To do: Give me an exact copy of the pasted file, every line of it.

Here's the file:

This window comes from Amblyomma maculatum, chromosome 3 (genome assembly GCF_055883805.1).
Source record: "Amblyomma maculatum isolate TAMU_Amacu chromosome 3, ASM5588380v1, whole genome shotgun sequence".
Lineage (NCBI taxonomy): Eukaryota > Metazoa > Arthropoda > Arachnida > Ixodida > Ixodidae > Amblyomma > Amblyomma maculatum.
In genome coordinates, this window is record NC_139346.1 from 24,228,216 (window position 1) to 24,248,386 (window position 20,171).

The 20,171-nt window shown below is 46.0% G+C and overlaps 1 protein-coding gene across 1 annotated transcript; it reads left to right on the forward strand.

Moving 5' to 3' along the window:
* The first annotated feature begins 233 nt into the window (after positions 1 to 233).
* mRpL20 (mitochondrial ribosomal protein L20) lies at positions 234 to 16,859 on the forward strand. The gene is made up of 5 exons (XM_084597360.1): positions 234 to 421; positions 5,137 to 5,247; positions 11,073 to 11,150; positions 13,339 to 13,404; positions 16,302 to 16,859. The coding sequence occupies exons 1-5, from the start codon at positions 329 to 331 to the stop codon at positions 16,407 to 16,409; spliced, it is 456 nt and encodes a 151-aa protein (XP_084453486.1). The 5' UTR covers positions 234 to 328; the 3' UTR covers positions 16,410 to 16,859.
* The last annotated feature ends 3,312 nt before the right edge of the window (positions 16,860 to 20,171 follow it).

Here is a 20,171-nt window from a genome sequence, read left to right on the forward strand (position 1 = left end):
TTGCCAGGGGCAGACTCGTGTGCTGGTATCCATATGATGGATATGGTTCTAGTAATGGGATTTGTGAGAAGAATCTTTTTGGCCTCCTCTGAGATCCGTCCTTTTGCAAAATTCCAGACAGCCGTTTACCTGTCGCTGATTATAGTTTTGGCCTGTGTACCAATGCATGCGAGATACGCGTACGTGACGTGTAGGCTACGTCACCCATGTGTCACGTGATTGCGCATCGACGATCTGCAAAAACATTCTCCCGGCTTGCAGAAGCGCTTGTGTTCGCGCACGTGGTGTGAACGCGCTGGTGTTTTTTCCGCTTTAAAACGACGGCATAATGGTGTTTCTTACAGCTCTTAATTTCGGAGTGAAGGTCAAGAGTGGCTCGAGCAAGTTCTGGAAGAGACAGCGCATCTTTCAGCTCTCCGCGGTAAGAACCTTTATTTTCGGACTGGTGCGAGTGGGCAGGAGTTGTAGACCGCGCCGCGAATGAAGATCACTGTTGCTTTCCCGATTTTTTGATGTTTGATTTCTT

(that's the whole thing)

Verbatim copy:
This window comes from Amblyomma maculatum, chromosome 3 (genome assembly GCF_055883805.1).
Source record: "Amblyomma maculatum isolate TAMU_Amacu chromosome 3, ASM5588380v1, whole genome shotgun sequence".
Lineage (NCBI taxonomy): Eukaryota > Metazoa > Arthropoda > Arachnida > Ixodida > Ixodidae > Amblyomma > Amblyomma maculatum.
In genome coordinates, this window is record NC_139346.1 from 24,228,216 (window position 1) to 24,248,386 (window position 20,171).

The 20,171-nt window shown below is 46.0% G+C and overlaps 1 protein-coding gene across 1 annotated transcript; it reads left to right on the forward strand.

Moving 5' to 3' along the window:
* The first annotated feature begins 233 nt into the window (after positions 1 to 233).
* mRpL20 (mitochondrial ribosomal protein L20) lies at positions 234 to 16,859 on the forward strand. The gene is made up of 5 exons (XM_084597360.1): positions 234 to 421; positions 5,137 to 5,247; positions 11,073 to 11,150; positions 13,339 to 13,404; positions 16,302 to 16,859. The coding sequence occupies exons 1-5, from the start codon at positions 329 to 331 to the stop codon at positions 16,407 to 16,409; spliced, it is 456 nt and encodes a 151-aa protein (XP_084453486.1). The 5' UTR covers positions 234 to 328; the 3' UTR covers positions 16,410 to 16,859.
* The last annotated feature ends 3,312 nt before the right edge of the window (positions 16,860 to 20,171 follow it).

Here is a 20,171-nt window from a genome sequence, read left to right on the forward strand (position 1 = left end):
TTGCCAGGGGCAGACTCGTGTGCTGGTATCCATATGATGGATATGGTTCTAGTAATGGGATTTGTGAGAAGAATCTTTTTGGCCTCCTCTGAGATCCGTCCTTTTGCAAAATTCCAGACAGCCGTTTACCTGTCGCTGATTATAGTTTTGGCCTGTGTACCAATGCATGCGAGATACGCGTACGTGACGTGTAGGCTACGTCACCCATGTGTCACGTGATTGCGCATCGACGATCTGCAAAAACATTCTCCCGGCTTGCAGAAGCGCTTGTGTTCGCGCACGTGGTGTGAACGCGCTGGTGTTTTTTCCGCTTTAAAACGACGGCATAATGGTGTTTCTTACAGCTCTTAATTTCGGAGTGAAGGTCAAGAGTGGCTCGAGCAAGTTCTGGAAGAGACAGCGCATCTTTCAGCTCTCCGCGGTAAGAACCTTTATTTTCGGACTGGTGCGAGTGGGCAGGAGTTGTAGACCGCGCCGCGAATGAAGATCACTGTTGCTTTCCCGATTTTTTGATGTTTGATTTCTT